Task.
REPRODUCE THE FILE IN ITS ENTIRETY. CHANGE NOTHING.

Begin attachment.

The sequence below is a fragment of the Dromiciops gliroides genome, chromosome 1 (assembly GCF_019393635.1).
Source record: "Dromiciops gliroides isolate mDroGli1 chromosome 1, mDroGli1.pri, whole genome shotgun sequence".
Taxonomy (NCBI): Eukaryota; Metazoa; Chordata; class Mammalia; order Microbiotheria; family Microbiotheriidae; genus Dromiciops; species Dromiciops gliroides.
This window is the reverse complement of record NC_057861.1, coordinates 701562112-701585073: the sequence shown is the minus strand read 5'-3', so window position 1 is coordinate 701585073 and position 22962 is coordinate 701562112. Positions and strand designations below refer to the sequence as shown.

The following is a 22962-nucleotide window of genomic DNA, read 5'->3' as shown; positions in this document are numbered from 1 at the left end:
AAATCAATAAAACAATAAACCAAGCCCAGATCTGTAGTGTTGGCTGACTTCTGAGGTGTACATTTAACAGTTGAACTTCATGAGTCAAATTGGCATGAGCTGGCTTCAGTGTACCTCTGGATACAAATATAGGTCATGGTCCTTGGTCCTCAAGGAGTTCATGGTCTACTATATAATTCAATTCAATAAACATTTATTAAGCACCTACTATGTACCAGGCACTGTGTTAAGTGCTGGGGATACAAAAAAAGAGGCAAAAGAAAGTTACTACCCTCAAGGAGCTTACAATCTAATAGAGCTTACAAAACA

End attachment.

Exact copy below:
The sequence below is a fragment of the Dromiciops gliroides genome, chromosome 1 (assembly GCF_019393635.1).
Source record: "Dromiciops gliroides isolate mDroGli1 chromosome 1, mDroGli1.pri, whole genome shotgun sequence".
Taxonomy (NCBI): Eukaryota; Metazoa; Chordata; class Mammalia; order Microbiotheria; family Microbiotheriidae; genus Dromiciops; species Dromiciops gliroides.
This window is the reverse complement of record NC_057861.1, coordinates 701562112-701585073: the sequence shown is the minus strand read 5'-3', so window position 1 is coordinate 701585073 and position 22962 is coordinate 701562112. Positions and strand designations below refer to the sequence as shown.

The following is a 22962-nucleotide window of genomic DNA, read 5'->3' as shown; positions in this document are numbered from 1 at the left end:
AAATCAATAAAACAATAAACCAAGCCCAGATCTGTAGTGTTGGCTGACTTCTGAGGTGTACATTTAACAGTTGAACTTCATGAGTCAAATTGGCATGAGCTGGCTTCAGTGTACCTCTGGATACAAATATAGGTCATGGTCCTTGGTCCTCAAGGAGTTCATGGTCTACTATATAATTCAATTCAATAAACATTTATTAAGCACCTACTATGTACCAGGCACTGTGTTAAGTGCTGGGGATACAAAAAAAGAGGCAAAAGAAAGTTACTACCCTCAAGGAGCTTACAATCTAATAGAGCTTACAAAACA